“The officials don’t really care what the common people eat because they and their family are getting a special supply of food,” said Gao Zhiyong, who worked for a state-run food company and wrote a book on the subject.
Athletes receive tegong pork, the article reveals, because the growth hormone residues in factory-raised pigs were causing false positives in their steroid testing. Unsurprising to me. As I’ve mentioned many times on this blog, a recent study found 20% of the pork sampled in U.S. grocery stores to be contaminated with the rapactomine, a pork growth hormone.
We’re exporting a lot more food to China these days than we’re importing. But if you buy seafood, garlic, apple juice or honey in a grocery store, there’s a good chance it came from China. And an increasing amount of the food we export to China is processed there and then returned to us. We can be sure none of it is going into the tegong system.
We’re fortunate to live in a country where wholesome natural food is not reserved only for those in positions of power and privilege. But our supply of good food depends upon the continued support of consumers. The existence of something like the tegong system is evidence that we ought not take for its availability for granted.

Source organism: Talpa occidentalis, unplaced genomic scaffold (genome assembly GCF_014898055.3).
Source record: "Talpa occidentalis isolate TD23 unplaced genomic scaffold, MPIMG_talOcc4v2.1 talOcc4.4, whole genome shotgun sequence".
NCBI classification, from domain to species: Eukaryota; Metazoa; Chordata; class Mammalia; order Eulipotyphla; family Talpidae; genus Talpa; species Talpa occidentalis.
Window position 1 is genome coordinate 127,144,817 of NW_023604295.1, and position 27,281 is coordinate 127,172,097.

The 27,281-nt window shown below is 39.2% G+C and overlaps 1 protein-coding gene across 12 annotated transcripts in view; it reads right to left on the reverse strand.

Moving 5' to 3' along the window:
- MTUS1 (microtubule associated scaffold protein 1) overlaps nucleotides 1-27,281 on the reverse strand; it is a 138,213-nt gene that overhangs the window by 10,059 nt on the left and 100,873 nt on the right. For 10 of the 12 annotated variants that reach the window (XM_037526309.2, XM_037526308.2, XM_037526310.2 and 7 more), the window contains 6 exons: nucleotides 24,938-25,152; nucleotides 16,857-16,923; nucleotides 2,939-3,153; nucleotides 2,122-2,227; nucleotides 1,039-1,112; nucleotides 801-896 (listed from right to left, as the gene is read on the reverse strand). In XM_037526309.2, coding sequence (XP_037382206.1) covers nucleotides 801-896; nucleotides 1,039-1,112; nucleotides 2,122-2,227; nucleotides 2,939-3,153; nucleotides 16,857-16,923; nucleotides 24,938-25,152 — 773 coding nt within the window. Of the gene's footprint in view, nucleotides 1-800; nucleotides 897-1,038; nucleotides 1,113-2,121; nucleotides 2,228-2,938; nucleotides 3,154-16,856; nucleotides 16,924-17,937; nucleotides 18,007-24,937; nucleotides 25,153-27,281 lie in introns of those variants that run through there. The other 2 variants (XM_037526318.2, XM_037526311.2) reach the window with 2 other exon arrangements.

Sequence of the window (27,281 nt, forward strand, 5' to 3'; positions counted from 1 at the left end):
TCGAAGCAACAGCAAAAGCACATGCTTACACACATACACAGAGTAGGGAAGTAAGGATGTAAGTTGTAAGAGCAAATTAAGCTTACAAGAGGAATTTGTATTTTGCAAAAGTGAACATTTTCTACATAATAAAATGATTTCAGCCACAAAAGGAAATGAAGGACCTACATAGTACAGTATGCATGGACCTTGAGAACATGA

As winter seems to be settling in, it’s good to savor the soon-to-be-gone beauty of fall.
It was cold and rainy yesterday. It would have been a good day to spend inside writing and relaxing, enjoying an extra cup of coffee or two.
But as we prepare for another premature Arctic blast this week, I spent much of the day out in the gardens working in the cold rain, trying to salvage a harvest. Because the weather won’t allow us to let it mature, our broccoli was very disappointing this fall and our cauliflower was worse. But we had excellent spring and summer gardens, so I suppose we were due for a failure.
It was a dreary day in more ways than one. Our cat Mr. Fabulous didn’t come home yesterday morning and has now been missing for over 24 hours. That has us concerned of course.
And when I fed the pigs last night, just before leaving to do our Monday deliveries, I noticed that Gracie had a rectal prolapse. So when we got back I had to don the headlamp and go out the pasture and push her insides back into where they belong. Not an experience I care to have often.
After a day like that, last night’s glass of wine was particularly welcome.